In a few months, my husband and I were active parents once again, to three children ages twelve, fifteen, and sixteen. All available space in our big house was full once again. Then, much to our amazement, one week before the children arrived at our doorstep, a contractor we had not heard from in many months contacted us, saying that he had found a permanent solution to our leaking chimneys after fourteen years of trial and error. We were so grateful to have what we later called our 'house that God built.' And although it was a tough adjustment for all of us, the children got exactly what they needed. They were secure in their own dry bedrooms, and more important, they were safe and loved by a family that shared and understood the trauma they had experienced. We are thankful that we have not had a single leak in seven years.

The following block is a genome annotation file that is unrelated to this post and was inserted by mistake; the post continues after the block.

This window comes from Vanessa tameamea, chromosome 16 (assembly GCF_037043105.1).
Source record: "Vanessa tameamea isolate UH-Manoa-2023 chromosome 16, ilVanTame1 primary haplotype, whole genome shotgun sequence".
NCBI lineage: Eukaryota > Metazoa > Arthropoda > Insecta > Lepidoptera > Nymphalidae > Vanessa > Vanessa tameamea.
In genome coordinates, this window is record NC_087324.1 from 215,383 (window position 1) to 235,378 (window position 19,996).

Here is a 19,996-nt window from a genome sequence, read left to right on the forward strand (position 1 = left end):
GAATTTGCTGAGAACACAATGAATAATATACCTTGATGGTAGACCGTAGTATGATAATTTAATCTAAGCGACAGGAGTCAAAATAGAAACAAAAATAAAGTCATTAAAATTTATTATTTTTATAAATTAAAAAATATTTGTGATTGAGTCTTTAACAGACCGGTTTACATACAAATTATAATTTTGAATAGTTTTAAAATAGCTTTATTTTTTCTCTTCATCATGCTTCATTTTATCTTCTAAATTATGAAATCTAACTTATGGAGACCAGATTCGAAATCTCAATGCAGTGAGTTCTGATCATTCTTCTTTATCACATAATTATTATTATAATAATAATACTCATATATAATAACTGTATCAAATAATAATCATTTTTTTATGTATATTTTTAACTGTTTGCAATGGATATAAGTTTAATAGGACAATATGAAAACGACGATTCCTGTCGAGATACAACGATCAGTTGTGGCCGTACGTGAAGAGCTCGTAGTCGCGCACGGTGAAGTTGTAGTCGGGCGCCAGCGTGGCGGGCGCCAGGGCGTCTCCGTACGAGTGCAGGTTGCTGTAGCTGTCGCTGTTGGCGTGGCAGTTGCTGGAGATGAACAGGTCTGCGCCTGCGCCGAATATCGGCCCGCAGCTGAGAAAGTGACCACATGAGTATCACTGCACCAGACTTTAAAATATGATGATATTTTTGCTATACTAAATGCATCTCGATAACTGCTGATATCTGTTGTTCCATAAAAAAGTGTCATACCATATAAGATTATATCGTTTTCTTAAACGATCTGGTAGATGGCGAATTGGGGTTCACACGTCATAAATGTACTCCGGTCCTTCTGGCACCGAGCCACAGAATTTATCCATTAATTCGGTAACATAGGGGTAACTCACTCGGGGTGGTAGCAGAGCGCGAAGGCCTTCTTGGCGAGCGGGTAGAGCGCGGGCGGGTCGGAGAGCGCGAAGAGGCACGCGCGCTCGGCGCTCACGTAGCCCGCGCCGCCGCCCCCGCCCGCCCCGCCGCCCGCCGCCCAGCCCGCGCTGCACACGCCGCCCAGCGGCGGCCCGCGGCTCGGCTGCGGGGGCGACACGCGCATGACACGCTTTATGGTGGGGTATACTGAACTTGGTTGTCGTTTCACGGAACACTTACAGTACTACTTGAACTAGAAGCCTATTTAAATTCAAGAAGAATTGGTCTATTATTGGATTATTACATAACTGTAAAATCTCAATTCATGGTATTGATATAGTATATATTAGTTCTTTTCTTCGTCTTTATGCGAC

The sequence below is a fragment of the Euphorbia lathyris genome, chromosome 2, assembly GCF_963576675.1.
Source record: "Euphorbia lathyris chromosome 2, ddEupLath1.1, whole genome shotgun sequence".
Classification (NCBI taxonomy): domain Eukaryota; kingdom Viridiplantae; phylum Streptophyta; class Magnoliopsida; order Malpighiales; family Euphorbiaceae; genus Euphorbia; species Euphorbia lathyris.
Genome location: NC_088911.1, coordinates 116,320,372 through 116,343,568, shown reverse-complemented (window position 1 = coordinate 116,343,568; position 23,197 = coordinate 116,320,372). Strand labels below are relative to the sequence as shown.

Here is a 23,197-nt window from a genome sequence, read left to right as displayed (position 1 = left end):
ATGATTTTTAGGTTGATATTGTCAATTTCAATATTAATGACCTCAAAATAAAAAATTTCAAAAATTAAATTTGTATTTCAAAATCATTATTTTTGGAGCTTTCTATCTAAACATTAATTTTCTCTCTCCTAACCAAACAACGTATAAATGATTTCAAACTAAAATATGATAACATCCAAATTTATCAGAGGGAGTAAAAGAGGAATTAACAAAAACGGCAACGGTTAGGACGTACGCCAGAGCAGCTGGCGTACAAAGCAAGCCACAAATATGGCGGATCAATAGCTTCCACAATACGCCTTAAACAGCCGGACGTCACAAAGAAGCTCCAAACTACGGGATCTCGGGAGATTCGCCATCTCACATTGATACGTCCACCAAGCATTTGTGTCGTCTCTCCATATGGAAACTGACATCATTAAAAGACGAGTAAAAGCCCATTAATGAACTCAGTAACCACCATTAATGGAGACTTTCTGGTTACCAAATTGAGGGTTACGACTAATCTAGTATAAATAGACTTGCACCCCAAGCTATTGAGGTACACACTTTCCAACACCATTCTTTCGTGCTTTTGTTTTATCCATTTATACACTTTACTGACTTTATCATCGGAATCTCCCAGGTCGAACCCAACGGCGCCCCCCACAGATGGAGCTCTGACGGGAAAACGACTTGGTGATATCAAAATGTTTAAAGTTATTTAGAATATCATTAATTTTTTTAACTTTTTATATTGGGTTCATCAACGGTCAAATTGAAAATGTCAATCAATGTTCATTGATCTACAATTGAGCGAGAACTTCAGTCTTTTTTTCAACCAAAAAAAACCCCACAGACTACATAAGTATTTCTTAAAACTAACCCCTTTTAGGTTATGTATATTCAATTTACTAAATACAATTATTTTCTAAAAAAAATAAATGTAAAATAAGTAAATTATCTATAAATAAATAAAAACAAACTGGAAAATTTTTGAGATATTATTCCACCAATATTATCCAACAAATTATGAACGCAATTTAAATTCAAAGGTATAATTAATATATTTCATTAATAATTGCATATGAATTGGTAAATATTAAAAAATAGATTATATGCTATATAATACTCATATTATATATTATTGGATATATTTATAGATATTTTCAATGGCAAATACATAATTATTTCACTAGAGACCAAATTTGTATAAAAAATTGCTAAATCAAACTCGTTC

Today, the youngest of my sister-in-law's three children is in his first year of college, and her oldest daughter was married last month. My husband and I are alone again, preparing the house for sale, we hope for next year. Our six grandchildren are very fond of this house, and I know that they would want us to keep it forever. I have no solid plan, one way or the other. I have learned that if I just keep walking in the direction that feels best, things have a way of working out.

I would love to say that I handled everything with grace and patience, but that would not be true. It was very hard. Overall, I feel good about myself and believe that my marriage is the cornerstone of this story. There were many other difficult challenges that I don't dwell on or worry about today. I have learned how to love unconditionally, how to accept what is, and how to show up when called upon. Yet there is no end to the story—so much for being perfect.